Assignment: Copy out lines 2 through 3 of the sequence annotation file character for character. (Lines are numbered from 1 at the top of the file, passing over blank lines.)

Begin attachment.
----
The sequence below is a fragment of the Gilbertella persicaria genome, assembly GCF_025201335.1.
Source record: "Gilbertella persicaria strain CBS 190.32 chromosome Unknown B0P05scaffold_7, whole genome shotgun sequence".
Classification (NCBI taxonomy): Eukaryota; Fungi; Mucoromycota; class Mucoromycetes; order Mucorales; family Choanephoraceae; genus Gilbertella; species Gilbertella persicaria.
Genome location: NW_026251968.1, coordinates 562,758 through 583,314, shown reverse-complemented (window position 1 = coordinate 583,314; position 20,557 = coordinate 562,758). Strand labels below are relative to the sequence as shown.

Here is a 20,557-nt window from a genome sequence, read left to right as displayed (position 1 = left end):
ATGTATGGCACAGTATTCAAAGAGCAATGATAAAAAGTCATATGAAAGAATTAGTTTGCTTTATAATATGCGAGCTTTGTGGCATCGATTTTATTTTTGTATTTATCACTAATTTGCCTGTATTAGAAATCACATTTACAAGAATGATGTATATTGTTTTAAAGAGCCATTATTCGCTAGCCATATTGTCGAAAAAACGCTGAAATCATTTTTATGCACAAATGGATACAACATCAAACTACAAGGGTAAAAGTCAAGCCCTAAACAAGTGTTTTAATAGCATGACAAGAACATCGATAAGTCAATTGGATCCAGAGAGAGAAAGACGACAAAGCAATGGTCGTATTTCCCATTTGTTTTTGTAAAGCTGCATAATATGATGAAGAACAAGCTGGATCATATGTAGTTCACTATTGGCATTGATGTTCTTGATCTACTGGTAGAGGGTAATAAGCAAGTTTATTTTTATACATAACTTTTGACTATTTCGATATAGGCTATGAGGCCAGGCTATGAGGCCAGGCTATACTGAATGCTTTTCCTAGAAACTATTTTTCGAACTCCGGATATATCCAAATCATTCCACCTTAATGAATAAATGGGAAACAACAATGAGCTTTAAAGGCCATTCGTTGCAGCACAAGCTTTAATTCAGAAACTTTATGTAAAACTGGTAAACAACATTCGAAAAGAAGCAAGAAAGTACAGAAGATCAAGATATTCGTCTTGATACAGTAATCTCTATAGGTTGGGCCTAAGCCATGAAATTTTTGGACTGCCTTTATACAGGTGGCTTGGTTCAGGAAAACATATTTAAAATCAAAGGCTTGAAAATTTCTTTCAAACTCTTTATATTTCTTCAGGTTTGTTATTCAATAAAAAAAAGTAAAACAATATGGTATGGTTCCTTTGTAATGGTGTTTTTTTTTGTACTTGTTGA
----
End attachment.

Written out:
Source record: "Gilbertella persicaria strain CBS 190.32 chromosome Unknown B0P05scaffold_7, whole genome shotgun sequence".
Classification (NCBI taxonomy): Eukaryota; Fungi; Mucoromycota; class Mucoromycetes; order Mucorales; family Choanephoraceae; genus Gilbertella; species Gilbertella persicaria.